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Publication numberUS5923366 A
Publication typeGrant
Application numberUS 08/869,126
Publication dateJul 13, 1999
Filing dateJun 4, 1997
Priority dateJun 4, 1997
Fee statusPaid
Also published asCN1174638C, CN1265808A, WO1998056187A1
Publication number08869126, 869126, US 5923366 A, US 5923366A, US-A-5923366, US5923366 A, US5923366A
InventorsToshiyuki Kawashima, Mie Tomiuka, Tatsuya Watanabe
Original AssigneeSony Corporation, Sony Electronics, Inc.
Export CitationBiBTeX, EndNote, RefMan
External Links: USPTO, USPTO Assignment, Espacenet
For performing convergence calibration in a system
US 5923366 A
Abstract
A system for performing beam convergence in video displays. The system is implemented through one or more convergence sensors, which are exposed to two distinct convergence test patterns. The first test pattern partially overlaps with one or more of the sensors to define a first covered area for each overlapped sensor, the portion of each sensor that is not overlapped defining a first uncovered area. The second test pattern overlaps the entirety of the first uncovered area for each sensor, the portion of each sensor that is not overlapped, therefore being the first covered area for each sensor. The output of the sensors when exposed to the first test pattern and the output of the sensors when exposed to the second test pattern are used to perform beam convergence calculations. The test patterns are selected in such a manner as to reduce the dynamic range requirement for the sensor output A/D converter(s).
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Claims(2)
What is claimed is:
1. Apparatus for performing convergence calibration in a system that uses multiple beams to generate a video display on a screen, comprising:
at least one photo sensor;
means for generating a first test pattern which partially overlaps with said at least one sensor to define a first covered area for each said at least one sensor, and for generating a second test pattern which partially overlaps with said at least one sensor to define a second covered area for each said at least one sensor, said second covered area being different from said first covered area for each said at least one sensor;
wherein for each beam, a first output is generated by said at least one sensor when said first test pattern is generated, and a second output is generated by said at least one sensor when said second test pattern is generated; and
means for determining alignment of said beams on the basis of said first output and said second output.
2. The apparatus according to claim 1, wherein when no test pattern is generated a no pattern output is generated by said at least one sensor, and wherein said alignment of said beams is determined on the basis of said first output, said second output, and said no pattern output.
Description
FIELD OF THE INVENTION

This invention relates to video displays, and more particularly to performing convergence calibration in video displays.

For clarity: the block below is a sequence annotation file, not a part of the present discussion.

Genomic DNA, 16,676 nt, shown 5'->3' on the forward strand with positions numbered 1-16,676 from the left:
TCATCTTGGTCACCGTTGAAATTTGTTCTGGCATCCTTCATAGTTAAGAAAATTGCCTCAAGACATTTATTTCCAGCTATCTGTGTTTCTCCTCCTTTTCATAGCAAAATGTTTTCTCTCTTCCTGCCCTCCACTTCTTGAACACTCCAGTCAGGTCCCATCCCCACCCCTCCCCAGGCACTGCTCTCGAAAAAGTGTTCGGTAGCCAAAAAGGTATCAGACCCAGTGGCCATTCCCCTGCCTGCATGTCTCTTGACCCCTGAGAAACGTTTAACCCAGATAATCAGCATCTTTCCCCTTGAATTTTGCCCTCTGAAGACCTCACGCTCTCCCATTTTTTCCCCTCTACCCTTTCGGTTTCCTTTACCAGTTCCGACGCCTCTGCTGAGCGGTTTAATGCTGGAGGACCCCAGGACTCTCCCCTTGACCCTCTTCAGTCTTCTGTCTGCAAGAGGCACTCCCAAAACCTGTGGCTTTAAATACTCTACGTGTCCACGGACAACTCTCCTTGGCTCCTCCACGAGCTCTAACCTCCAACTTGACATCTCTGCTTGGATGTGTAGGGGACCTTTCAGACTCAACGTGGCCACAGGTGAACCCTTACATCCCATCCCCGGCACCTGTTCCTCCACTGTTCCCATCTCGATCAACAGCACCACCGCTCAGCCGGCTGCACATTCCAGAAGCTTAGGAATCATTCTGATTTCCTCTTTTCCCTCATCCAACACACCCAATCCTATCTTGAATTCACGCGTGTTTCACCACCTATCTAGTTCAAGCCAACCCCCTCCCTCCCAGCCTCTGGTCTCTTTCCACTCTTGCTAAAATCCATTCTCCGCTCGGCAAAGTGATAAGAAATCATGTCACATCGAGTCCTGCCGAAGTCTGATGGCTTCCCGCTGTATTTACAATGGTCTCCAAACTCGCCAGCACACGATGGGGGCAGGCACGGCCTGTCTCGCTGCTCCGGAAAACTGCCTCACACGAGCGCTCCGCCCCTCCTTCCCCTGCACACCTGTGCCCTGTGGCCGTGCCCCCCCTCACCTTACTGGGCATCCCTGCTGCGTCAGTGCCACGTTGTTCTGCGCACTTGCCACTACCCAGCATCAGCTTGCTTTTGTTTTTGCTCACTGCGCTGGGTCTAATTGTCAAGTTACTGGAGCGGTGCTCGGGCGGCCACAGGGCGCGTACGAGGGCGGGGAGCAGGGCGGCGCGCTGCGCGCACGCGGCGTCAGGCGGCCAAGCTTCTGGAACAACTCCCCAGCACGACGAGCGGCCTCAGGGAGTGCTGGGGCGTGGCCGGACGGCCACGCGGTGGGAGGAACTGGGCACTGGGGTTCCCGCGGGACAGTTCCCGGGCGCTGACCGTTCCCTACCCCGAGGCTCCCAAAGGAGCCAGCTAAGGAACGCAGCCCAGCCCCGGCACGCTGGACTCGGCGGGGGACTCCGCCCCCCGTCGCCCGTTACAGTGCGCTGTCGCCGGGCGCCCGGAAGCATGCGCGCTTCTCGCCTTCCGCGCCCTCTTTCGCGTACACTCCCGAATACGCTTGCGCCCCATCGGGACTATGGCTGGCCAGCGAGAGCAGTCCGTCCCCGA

BACKGROUND OF THE INVENTION

It is well known in the field of video displays to generate pictures on a screen by combining multiple beams of light. For example, a typical rear projection color television set includes three cathode ray tubes (CRTs), each CRT processing one of the primary colors--red, blue or green. By combining the three monochromatic beams the set can produce full color television pictures. However, in order for the set to produce accurate pictures, proper alignment of the beams must be maintained. That is, the CRTs must be calibrated so that their beams are focused at the same point on the screen. Accordingly, the calibration of the CRTs is often referred to as a convergence procedure, and beam alignment is often referred to as convergence. For a more detailed discussion of convergence, references are made to FIGS. 1 and 2.

FIG. 1 is a plan view of a model rear projection television set. The components of the set are housed within a cabinet 10, and they include: a CRT 12, a lens 14, a mirror 16, and a screen 18. The model set includes three CRTs and multiple lenses for each CRT, although for clarity, only a single CRT and a single lens are shown in the figure. The light from the CRT passes through the lens and illuminates the mirror which, in turn, reflects the light onto the screen for observation by the viewer.

FIG. 2 illustrates the relationship between the three CRTs of the model set. As can be seen from the figure, CRTs 12, 20 and 22 are matched respectively with lenses 14, 24 and 26, and the CRTs are aligned so that their beams converge. To maintain the alignment of the beams one or more photosensors are typically provided at the periphery of the screen. An example is shown in FIG. 3.

FIG. 3 includes an arrangement of four photosensors, 28, 30, 32 and 34. The sensors are located inside the cabinet and are not visible to the viewer. Also, the sensors are located behind a screen frame 36, which is not part of the display screen, and therefore the sensors do not interfere with images displayed on the screen. Nevertheless, the sensors are located within the area that can be scanned by the CRTs.